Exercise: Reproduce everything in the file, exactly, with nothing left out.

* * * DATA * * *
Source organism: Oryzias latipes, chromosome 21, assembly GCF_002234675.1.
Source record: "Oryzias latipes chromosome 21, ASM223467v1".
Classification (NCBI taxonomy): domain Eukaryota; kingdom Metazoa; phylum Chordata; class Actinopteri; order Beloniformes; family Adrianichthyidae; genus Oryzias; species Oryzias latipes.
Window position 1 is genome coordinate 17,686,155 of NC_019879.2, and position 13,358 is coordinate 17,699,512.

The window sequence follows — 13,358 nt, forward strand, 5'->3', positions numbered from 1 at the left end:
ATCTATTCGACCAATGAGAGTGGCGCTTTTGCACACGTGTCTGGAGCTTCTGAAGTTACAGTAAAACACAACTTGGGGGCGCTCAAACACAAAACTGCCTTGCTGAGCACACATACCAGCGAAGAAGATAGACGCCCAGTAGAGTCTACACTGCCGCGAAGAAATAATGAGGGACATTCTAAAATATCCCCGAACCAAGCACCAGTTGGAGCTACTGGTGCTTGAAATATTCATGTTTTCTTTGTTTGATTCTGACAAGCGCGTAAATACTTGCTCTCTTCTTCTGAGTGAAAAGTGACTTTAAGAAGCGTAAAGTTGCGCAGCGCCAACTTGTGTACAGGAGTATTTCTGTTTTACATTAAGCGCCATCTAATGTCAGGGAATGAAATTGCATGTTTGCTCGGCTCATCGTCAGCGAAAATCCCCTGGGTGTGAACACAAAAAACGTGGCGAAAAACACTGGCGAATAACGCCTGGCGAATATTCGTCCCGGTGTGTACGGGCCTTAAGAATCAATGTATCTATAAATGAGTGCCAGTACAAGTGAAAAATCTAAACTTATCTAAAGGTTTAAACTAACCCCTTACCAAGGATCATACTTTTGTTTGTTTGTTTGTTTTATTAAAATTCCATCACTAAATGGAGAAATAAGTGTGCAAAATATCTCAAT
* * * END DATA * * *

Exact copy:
Source organism: Oryzias latipes, chromosome 21, assembly GCF_002234675.1.
Source record: "Oryzias latipes chromosome 21, ASM223467v1".
Classification (NCBI taxonomy): domain Eukaryota; kingdom Metazoa; phylum Chordata; class Actinopteri; order Beloniformes; family Adrianichthyidae; genus Oryzias; species Oryzias latipes.
Window position 1 is genome coordinate 17,686,155 of NC_019879.2, and position 13,358 is coordinate 17,699,512.

The window sequence follows — 13,358 nt, forward strand, 5'->3', positions numbered from 1 at the left end:
ATCTATTCGACCAATGAGAGTGGCGCTTTTGCACACGTGTCTGGAGCTTCTGAAGTTACAGTAAAACACAACTTGGGGGCGCTCAAACACAAAACTGCCTTGCTGAGCACACATACCAGCGAAGAAGATAGACGCCCAGTAGAGTCTACACTGCCGCGAAGAAATAATGAGGGACATTCTAAAATATCCCCGAACCAAGCACCAGTTGGAGCTACTGGTGCTTGAAATATTCATGTTTTCTTTGTTTGATTCTGACAAGCGCGTAAATACTTGCTCTCTTCTTCTGAGTGAAAAGTGACTTTAAGAAGCGTAAAGTTGCGCAGCGCCAACTTGTGTACAGGAGTATTTCTGTTTTACATTAAGCGCCATCTAATGTCAGGGAATGAAATTGCATGTTTGCTCGGCTCATCGTCAGCGAAAATCCCCTGGGTGTGAACACAAAAAACGTGGCGAAAAACACTGGCGAATAACGCCTGGCGAATATTCGTCCCGGTGTGTACGGGCCTTAAGAATCAATGTATCTATAAATGAGTGCCAGTACAAGTGAAAAATCTAAACTTATCTAAAGGTTTAAACTAACCCCTTACCAAGGATCATACTTTTGTTTGTTTGTTTGTTTTATTAAAATTCCATCACTAAATGGAGAAATAAGTGTGCAAAATATCTCAAT